Adipokines are peptides produced and secreted by the adipose tissue. Variation of adipokines occurring during the expansion of adipose tissue have been associated with the pathogenesis of SS and NASH and the progression to advanced disease [9]. Two well-studied adipokines in NAFLD are leptin and adiponectin [123,176]. Leptin levels seem to progressively increase [177], whereas adiponectin levels progressively decrease [178] with disease severity. This association raised expectations for a therapeutic potential of leptin and adiponectin in NASH. Pilot studies of leptin, using recombinant leptin (i.e., metreleptin), which is currently commercially available for the treatment of some forms of congenital and acquired lipodystrophy, are ongoing in subjects with absolute or relative hypoleptinemia and NASH and results are expected soon [179]. However, most NAFLD patients are obese and have hyperleptinemia. In those patients, leptin administration is expected to have minimal or null effect(s) on hepatic histology [180]. Furthermore, based on animal models, excess of leptin could potentially affect hepatic fibrosis adversely, but this has not yet been shown in studies in humans [181]. Therefore, metreleptin investigation is apparently warranted in the minority of NASH patients with hypoleptinemia, in whom leptin replacement is expected to have beneficial effects in hepatic histology, similarly to its effects on other metabolic aberrations, i.e. glucose dysregulation and dyslipidemia [179].
Adiponectin would also be an appealing therapeutic target for NASH. Indeed, recombinant adiponectin was shown to exert hepatoprotective effects in mouse models of NASH [182,183]. Since adiponectin is secreted in complex multimers and is subjected to multiple post-translational modifications before secretion, the production of functionally active recombinant adiponectin has been proven to be extremely difficult [184,185]. Alternatively, adiponectin analogues, such as osmotin [186], or medications that upregulate endogenous adiponectin production (e.g., pioglitazone, INT131) [38], or small molecules that act as adiponectin receptor agonists may be developed and tested for NASH [187,188].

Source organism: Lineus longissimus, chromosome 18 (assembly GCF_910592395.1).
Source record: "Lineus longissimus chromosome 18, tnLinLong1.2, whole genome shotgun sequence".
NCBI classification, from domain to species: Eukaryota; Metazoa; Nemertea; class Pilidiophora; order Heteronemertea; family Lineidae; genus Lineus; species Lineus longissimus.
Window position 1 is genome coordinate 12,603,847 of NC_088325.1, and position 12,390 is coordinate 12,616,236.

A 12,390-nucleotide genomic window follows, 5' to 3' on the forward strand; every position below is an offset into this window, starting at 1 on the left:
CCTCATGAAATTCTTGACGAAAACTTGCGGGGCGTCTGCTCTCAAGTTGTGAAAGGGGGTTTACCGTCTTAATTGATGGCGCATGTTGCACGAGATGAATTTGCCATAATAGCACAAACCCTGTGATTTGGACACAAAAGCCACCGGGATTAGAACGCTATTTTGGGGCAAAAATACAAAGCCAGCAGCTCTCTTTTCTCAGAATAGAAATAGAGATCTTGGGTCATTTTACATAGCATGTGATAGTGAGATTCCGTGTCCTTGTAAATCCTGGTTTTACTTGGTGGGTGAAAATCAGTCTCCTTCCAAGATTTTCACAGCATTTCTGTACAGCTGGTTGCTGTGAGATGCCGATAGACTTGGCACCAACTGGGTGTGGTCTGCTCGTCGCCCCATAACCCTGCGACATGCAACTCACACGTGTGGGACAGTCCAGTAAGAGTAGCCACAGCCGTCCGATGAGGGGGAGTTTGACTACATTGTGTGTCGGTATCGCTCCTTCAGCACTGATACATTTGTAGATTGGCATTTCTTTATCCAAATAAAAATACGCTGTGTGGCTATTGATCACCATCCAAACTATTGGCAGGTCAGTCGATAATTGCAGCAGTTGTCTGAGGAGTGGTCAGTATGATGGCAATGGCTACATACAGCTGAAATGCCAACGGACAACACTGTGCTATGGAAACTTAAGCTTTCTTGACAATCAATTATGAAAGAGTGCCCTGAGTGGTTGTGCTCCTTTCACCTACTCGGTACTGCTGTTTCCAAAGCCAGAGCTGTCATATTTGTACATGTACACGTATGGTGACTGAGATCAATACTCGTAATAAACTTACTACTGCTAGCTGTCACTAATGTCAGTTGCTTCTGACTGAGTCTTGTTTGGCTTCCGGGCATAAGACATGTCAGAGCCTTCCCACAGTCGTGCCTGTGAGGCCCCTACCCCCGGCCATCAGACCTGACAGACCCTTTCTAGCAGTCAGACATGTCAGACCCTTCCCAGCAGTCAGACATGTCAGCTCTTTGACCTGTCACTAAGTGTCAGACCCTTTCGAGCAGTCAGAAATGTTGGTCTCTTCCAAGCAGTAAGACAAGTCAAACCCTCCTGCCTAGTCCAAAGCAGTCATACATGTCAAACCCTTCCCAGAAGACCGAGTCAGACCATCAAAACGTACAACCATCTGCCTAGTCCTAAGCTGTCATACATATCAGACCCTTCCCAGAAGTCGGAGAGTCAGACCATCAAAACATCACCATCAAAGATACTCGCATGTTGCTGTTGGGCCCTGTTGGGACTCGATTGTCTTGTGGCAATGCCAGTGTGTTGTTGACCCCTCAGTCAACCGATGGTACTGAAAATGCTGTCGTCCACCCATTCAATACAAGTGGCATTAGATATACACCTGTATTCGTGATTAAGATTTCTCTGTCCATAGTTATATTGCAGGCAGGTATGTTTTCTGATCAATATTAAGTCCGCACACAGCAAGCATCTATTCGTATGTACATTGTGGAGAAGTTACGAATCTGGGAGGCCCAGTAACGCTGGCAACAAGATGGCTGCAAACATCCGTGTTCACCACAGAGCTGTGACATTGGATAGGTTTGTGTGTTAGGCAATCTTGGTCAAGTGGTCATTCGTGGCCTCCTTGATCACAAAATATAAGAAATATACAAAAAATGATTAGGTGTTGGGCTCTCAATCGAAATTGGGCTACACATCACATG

5. Closing remarks

NAFLD is a highly prevalent disease without any approved pharmacological treatment to date. Current guidelines recommend, under specific restrictions, pioglitazone or vitamin E in patients with NASH and significant fibrosis [27,35], but the use of both medications remains off-label. Based on these considerations, developing novel NASH therapeutics remains highly appealing since it has been estimated that the market for approved drugs for NASH may be worth US $ 25 billion in the USA, Japan, and European Union-5 (England, France, Germany, Italy and Spain) in 2026 [189]. Therefore, the explosion in the drug development pipeline is not unexpected, with more than 300 agents being in clinical trials for NASH in 2018 [190]. Some of these medications are in phase 3 clinical trials, as summarized in Table 2. Therefore, we estimate that we are not far from the era of the first pharmacological approval for NASH. OCA may be closer to determination of approval or not in relation to other medications in the pipeline, since the final results of REGENARATE (Table 2) are expected in the near future.